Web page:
The median age of the patients was 69 years, and 77% were men.The baseline characteristics were well balanced between the two treatment groups; 75% to 76% had epithelioid disease, and for 74% to 80% of patients, baseline PD-L1 expression was ≥1%.
Subgroup analysis indicated that combination immunotherapy was beneficial regardless of patient age, sex, performance status, and smoking status.
However, the new analysis suggested that the improvement in overall survival depended on PD-L1 expression, at a hazard ratio for combination immunotherapy vs chemotherapy of 0.71 in patients with expression of ≥1%, compared with 0.99 for patients with expression of <1%.
Peters explained that the performance of nivolumab plus ipilimumab was identical in both PD-L1 expression groups, but it was the chemotherapy arm that performed markedly better for patients with expression of <1%.
An inverse finding was observed when patients were stratified by tumor histology.
In those with epithelioid disease, the median overall survival with combination immunotherapy was 18.2 months, vs 16.7 with chemotherapy, at a hazard ratio of 0.85.
At 36 months, 24% of immunotherapy patients were still alive, as were 19% of those given standard-of-care chemotherapy.
Among patients with nonepithelioid disease, however, median overall survival was 18.1 months with nivolumab plus ipilimumab, vs just 8.8 months with chemotherapy, at a hazard ratio of 0.48. At 3 years, 22% of patients who received combination immunotherapy patients were still alive, compared with 4% of those who received chemotherapy.
Other results showed that (PFS was only slightly longer with combination immunotherapy, at 6.8 months vs 7.2 months, for a hazard ratio of 0.92.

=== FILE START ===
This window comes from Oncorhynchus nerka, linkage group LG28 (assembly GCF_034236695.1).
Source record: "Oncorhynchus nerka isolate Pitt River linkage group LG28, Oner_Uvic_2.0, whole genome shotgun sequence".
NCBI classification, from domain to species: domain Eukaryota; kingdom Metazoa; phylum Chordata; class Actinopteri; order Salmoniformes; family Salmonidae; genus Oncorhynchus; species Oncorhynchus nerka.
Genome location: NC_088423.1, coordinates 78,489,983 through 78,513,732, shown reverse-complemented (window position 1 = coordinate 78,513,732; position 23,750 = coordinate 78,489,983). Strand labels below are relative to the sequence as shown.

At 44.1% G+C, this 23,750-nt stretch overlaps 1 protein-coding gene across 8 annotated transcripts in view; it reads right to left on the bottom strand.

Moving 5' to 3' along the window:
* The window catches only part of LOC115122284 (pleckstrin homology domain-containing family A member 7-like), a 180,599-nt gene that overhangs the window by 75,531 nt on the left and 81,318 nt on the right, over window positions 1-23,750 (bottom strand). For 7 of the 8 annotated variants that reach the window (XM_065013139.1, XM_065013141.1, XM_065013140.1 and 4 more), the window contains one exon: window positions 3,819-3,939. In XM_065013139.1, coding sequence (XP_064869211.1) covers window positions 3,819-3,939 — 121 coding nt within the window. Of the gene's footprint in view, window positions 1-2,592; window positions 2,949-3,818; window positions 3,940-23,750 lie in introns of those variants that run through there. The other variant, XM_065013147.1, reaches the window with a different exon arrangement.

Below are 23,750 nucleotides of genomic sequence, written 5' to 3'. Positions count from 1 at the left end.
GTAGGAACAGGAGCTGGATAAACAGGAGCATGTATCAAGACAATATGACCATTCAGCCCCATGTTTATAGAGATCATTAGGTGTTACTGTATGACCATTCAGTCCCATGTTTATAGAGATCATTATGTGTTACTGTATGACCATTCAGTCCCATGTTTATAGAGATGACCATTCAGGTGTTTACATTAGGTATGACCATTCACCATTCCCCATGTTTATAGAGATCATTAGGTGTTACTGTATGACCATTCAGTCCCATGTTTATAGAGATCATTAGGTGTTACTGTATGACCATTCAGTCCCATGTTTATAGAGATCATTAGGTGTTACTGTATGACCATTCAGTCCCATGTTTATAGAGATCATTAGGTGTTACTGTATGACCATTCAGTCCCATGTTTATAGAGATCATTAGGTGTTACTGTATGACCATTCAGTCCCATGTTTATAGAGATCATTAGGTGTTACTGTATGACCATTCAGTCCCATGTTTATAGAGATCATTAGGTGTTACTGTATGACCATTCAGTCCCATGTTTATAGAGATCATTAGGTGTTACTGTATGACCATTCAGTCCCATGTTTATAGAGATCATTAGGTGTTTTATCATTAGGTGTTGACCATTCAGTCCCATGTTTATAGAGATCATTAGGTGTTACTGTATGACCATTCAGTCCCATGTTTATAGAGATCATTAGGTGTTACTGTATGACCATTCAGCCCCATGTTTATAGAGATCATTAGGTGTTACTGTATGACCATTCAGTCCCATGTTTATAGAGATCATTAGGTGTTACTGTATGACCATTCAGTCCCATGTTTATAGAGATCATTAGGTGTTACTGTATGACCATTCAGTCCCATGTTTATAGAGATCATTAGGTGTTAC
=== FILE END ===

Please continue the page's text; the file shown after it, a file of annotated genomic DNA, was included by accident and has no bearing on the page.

Yet at 36 months, 14% of patients who received nivolumab plus ipilimumab had not experienced disease progression, vs just 1% of those in the chemotherapy arm.
This difference was even more pronounced when the researchers assessed objective response rates: 28% of patients who received combination immunotherapy were still responding at 36 months, vs 0% among patients given chemotherapy.
This translated into a median duration of response of 11.6 months for nivolumab plus ipilimumab, vs 6.7 months with chemotherapy.
The safety assessment showed that rates of treatment-related adverse events of any grade and of grade 3–4 were similar between the combination immunotherapy and chemotherapy arms.
However, rates of treatment-related adverse events that led to discontinuation of all components of the regimen were higher with immunotherapy, at 17% for events of any grade and 13% for events of grade 3–4, compared with 8% and 5%, respectively, with chemotherapy.
Serious treatment-related adverse events were more common with nivolumab plus ipilimumab. Events of grade 3–4 occurred in 13% of patients with nivolumab plus ipilimumab, vs 5% with chemotherapy.
Peters showed that this did not severely affect overall survival, however. Among patients who discontinued combination immunotherapy, the median duration of response was 20.0 months.
Median overall survival in these patients was 25.4 months, and the 3-year overall survival rate was 37%.
The study was funded by Bristol-Myers Squibb. Peters has relationships with AbbVie, Amgen, AstraZeneca, Bayer, Beigene, Biocartis, Bio Invent, Blueprint Medicines, Boehringer Ingelheim, Bristol-Myers Squibb, Clovis, Daiichi Sankyo, Debiopharm, e-cancer, Eli Lilly, Elsevier, F. Hoffmann–La Roche/Genentech, Foundation Medicine, Illumina, Incyte, IQVIA, Janssen, Medscape, Merck Sharp and Dohme, Merck Serono, Merrimack, Mirati, Novartis, Pharma Mar, PER, Phosplatin Therapeutics, Pfizer, Regeneron, Sanofi, Seattle Genetics, Takeda, and Vaccibody. Garrido has relationships with Abbvie, Amgen, AstraZeneca, Bayer, Boehringer Ingelheim, BMS, Gebro GlaxoSmithKline, Janssen, Lilly, MSD, Nordic, Novartis, Pfizer, Roche, and Takeda.
European Society for Medical Oncology (ESMO) Annual Meeting 2021: Abstract LBA65. Presented September 17, 2021.